James Jenkin was born 1780 in Dublin. In 1799 he served as a Lieutenant with the Royal Meath Militia, before purchasing an Ensigncy for £400 to the 84th Regiment of Foot, which consisted of one Battalion serving in India.
He did not serve in India, remaining with the Depot and by the end of 1800 he was made Adjutant; a post he held for two years, when he was promoted Lieutenant without purchase in May 1802.
From December 1807 he was with a recruiting party in the Leeds area, recruiting for the soon to be formed 2nd Battalion; when he was promoted Captain, and would continue recruiting Leeds area with two sergeants, one corporal, one drummer and 6 privates.
In July 1809 he was back with the 2nd Battalion who were to be part of the Walcheren Campaign in Grosvenor’s Divison, Ackland’s Brigade. Captain Jenkin was commander of the 4th Company. Landing at Walcheren, they took a position in the corn fields between East and West Souburg. The Battalion like all the allied force suffered greatly from the fever incurred on the island.
On returning they were sent to garrison duty in Ireland, assisting the Excise in destroying illicit stills. 23rd July 1813 he married at Holy Trinity Church, Cork Embarking for service in Spain 29th July 1813.
Landing at Passage, they were with Lord Aylmer’s Brigade and sent to overlook the Siege of San Sebastian, when after the storming and ransacking, the Battalion was ordered into the town to help in restoring discipline.
Their first action would take place 7th October 1813, when they waded waist deep across the Bidassoa, being one of the first Regiments to enter France in pursuit of Soult’s retreating army. They would then transfer to Hope’s Division, Robinson’s Brigade.
10th November at Nivelle, they took San Cullottes followed by the redoubt at Urrunge.
The next action would be a series of battles of three days commencing 10th December 1813. Lieutenant-Colonel Lloyd commanding 2/84th was fatally wounded. He would be replaced by Major Tonson, who would subsequently command the Brigade, following injury to Robinson. This would leave Jenkin as the senior Captain to command the Battalion, during which period he was slightly wounded, being mentioned in Wellington’s Despatches.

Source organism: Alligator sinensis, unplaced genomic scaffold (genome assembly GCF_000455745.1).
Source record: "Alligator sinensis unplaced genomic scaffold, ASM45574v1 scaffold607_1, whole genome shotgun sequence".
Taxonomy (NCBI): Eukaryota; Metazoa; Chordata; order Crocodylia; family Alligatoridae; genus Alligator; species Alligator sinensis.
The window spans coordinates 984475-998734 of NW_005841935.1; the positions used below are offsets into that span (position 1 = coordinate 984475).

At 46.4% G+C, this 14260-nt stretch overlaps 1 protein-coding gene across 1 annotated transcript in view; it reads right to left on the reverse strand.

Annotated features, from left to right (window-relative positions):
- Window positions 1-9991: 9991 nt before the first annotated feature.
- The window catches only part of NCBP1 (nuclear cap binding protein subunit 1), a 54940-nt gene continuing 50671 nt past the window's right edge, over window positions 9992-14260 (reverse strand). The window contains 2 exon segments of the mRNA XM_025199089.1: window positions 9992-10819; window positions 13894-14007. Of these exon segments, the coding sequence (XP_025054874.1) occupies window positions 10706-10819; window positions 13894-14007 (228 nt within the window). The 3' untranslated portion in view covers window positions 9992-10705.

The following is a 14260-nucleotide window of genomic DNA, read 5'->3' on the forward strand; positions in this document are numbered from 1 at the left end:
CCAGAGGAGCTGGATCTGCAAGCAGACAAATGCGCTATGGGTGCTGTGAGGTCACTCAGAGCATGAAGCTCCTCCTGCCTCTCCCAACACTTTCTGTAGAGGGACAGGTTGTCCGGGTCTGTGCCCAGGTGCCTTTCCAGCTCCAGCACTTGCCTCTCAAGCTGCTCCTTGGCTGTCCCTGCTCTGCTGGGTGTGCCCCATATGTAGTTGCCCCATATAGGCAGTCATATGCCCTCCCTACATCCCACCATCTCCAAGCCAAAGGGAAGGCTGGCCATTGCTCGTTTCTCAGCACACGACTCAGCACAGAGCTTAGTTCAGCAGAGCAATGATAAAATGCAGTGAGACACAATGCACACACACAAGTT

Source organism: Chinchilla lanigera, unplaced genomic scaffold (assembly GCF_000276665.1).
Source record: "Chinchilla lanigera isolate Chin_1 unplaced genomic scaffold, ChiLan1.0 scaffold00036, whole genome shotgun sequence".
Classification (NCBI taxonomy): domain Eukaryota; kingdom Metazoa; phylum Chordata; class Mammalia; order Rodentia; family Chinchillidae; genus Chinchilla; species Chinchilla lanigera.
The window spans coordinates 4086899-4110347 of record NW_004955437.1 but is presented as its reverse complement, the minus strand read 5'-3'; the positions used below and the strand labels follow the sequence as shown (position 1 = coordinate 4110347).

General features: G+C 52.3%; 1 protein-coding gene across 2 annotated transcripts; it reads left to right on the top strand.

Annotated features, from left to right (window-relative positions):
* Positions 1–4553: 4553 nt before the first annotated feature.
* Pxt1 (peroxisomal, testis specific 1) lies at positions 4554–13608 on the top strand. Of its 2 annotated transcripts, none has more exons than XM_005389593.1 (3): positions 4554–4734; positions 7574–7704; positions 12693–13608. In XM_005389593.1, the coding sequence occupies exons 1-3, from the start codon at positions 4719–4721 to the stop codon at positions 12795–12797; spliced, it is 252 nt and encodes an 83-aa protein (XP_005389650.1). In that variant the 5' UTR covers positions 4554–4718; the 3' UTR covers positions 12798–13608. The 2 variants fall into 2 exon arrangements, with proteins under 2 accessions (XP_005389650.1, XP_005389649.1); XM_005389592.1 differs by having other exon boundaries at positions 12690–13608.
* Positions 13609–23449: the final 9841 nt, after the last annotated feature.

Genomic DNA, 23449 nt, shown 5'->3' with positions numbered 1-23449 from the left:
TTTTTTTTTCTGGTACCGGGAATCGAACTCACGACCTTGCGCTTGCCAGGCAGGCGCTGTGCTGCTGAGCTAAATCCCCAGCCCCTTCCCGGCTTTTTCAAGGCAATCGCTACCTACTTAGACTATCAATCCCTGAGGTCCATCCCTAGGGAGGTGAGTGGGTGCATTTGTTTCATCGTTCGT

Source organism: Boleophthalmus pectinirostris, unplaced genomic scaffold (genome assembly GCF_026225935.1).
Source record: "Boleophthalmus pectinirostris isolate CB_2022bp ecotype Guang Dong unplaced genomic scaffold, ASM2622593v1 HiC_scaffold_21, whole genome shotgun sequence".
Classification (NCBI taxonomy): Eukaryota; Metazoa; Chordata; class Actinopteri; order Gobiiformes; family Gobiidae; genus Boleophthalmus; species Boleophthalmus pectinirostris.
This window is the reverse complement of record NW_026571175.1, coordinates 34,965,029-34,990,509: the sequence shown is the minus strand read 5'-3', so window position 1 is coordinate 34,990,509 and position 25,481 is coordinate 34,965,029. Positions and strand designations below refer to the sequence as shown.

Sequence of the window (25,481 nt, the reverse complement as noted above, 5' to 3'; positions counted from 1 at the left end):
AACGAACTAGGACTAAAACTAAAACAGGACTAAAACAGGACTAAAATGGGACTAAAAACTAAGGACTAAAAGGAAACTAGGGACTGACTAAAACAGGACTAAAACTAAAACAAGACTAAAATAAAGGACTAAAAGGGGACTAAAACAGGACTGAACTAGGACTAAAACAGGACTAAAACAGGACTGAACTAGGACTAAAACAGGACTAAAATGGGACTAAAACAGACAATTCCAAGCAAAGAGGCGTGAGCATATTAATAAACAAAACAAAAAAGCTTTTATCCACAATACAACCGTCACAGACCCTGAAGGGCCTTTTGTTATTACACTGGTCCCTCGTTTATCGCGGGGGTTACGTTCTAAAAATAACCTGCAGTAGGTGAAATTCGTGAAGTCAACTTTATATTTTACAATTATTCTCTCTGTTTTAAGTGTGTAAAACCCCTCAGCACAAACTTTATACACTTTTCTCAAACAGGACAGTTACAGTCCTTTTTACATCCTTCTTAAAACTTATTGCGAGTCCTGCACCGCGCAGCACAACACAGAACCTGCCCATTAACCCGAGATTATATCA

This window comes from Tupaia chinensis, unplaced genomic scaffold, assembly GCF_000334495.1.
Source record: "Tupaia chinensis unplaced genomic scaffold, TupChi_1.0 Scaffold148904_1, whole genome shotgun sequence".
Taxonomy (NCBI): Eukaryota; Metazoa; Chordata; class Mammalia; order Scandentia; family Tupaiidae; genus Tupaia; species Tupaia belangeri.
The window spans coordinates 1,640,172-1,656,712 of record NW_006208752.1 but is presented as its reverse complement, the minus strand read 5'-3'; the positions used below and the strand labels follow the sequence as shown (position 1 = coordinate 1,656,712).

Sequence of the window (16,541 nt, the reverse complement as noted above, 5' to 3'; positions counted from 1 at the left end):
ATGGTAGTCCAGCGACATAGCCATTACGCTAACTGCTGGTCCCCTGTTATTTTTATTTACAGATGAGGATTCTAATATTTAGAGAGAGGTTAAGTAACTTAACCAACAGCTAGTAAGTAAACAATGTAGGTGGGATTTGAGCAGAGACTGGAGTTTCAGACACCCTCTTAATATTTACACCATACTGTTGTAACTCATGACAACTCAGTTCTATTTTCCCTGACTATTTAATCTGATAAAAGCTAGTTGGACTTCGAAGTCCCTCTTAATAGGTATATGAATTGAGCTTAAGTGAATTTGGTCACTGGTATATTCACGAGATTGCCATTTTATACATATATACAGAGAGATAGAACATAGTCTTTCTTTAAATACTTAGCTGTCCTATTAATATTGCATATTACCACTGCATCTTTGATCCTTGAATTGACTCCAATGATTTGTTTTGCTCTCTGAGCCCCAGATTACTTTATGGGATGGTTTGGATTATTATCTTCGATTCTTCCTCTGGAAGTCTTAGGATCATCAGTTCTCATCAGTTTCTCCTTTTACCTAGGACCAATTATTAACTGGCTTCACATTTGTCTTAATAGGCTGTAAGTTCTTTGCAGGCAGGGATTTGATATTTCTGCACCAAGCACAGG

All three officers would be awarded the Field Officer’s Small Gold Medal for Nive, Lloyd’s & Tonson’s are held in the Regimental Museum. Jenkin’s has never been on the market; he however was the only recipient of the Military General Service Medal 1793-1814 with clasp Nivelle.
26th December 1813 he was promoted Brevet-Major. The Battalion would leave France in August 1814, returning to Ireland, where in 1817 he would be Superintending Officer for Recruiting.
The 2/84th was disbanded December 1817, when he took up the role of Pay Master for the Depot, a post he held to being placed on the Half-Pay List 1st June 1826.
March 1830 he was appointed Brevet Lieutenant-Colonel still on half-pay until being posted to 47th Foot in June 1831, he held this post for one month before selling his commission and retiring.
He died at his home 8 Dowry Square, Clifton, Bristol 24th January 1854, and was interred 31st January 1854 at St Andrew’s Church, Clifton
Provenance: Tombs Collection 1918; Glendining, February 1927 and January 1931 – DNW Lot 1237 11th December 2013